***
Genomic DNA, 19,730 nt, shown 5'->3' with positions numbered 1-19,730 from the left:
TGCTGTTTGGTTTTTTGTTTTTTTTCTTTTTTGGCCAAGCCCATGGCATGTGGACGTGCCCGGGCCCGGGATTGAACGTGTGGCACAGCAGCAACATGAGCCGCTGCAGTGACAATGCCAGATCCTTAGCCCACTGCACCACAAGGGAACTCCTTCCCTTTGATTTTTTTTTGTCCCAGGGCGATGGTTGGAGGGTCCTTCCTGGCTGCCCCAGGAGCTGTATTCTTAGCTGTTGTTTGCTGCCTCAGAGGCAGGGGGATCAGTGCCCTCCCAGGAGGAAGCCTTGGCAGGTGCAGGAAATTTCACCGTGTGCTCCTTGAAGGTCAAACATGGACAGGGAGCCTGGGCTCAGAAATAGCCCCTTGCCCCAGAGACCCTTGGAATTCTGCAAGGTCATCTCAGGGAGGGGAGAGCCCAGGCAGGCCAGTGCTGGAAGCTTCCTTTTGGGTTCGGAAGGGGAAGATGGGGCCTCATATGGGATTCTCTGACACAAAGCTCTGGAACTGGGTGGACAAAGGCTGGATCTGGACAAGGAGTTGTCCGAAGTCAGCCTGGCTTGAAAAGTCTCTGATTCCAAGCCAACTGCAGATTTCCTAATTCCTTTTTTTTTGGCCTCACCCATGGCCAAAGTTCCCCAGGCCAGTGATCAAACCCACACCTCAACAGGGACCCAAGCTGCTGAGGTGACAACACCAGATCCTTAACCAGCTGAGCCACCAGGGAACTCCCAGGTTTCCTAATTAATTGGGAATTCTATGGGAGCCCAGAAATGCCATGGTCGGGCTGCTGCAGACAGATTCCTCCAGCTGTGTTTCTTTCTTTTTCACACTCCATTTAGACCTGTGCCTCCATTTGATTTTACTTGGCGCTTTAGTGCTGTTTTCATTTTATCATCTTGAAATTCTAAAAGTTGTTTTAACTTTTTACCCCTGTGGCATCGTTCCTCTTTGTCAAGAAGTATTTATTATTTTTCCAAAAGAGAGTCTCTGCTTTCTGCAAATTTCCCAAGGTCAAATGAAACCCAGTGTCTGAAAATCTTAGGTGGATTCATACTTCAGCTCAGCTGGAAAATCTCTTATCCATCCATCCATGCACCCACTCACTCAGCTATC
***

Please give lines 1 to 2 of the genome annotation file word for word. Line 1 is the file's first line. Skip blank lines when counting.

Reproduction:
Genomic DNA, 19,730 nt, shown 5'->3' with positions numbered 1-19,730 from the left:
TGCTGTTTGGTTTTTTGTTTTTTTTCTTTTTTGGCCAAGCCCATGGCATGTGGACGTGCCCGGGCCCGGGATTGAACGTGTGGCACAGCAGCAACATGAGCCGCTGCAGTGACAATGCCAGATCCTTAGCCCACTGCACCACAAGGGAACTCCTTCCCTTTGATTTTTTTTTGTCCCAGGGCGATGGTTGGAGGGTCCTTCCTGGCTGCCCCAGGAGCTGTATTCTTAGCTGTTGTTTGCTGCCTCAGAGGCAGGGGGATCAGTGCCCTCCCAGGAGGAAGCCTTGGCAGGTGCAGGAAATTTCACCGTGTGCTCCTTGAAGGTCAAACATGGACAGGGAGCCTGGGCTCAGAAATAGCCCCTTGCCCCAGAGACCCTTGGAATTCTGCAAGGTCATCTCAGGGAGGGGAGAGCCCAGGCAGGCCAGTGCTGGAAGCTTCCTTTTGGGTTCGGAAGGGGAAGATGGGGCCTCATATGGGATTCTCTGACACAAAGCTCTGGAACTGGGTGGACAAAGGCTGGATCTGGACAAGGAGTTGTCCGAAGTCAGCCTGGCTTGAAAAGTCTCTGATTCCAAGCCAACTGCAGATTTCCTAATTCCTTTTTTTTTGGCCTCACCCATGGCCAAAGTTCCCCAGGCCAGTGATCAAACCCACACCTCAACAGGGACCCAAGCTGCTGAGGTGACAACACCAGATCCTTAACCAGCTGAGCCACCAGGGAACTCCCAGGTTTCCTAATTAATTGGGAATTCTATGGGAGCCCAGAAATGCCATGGTCGGGCTGCTGCAGACAGATTCCTCCAGCTGTGTTTCTTTCTTTTTCACACTCCATTTAGACCTGTGCCTCCATTTGATTTTACTTGGCGCTTTAGTGCTGTTTTCATTTTATCATCTTGAAATTCTAAAAGTTGTTTTAACTTTTTACCCCTGTGGCATCGTTCCTCTTTGTCAAGAAGTATTTATTATTTTTCCAAAAGAGAGTCTCTGCTTTCTGCAAATTTCCCAAGGTCAAATGAAACCCAGTGTCTGAAAATCTTAGGTGGATTCATACTTCAGCTCAGCTGGAAAATCTCTTATCCATCCATCCATGCACCCACTCACTCAGCTATC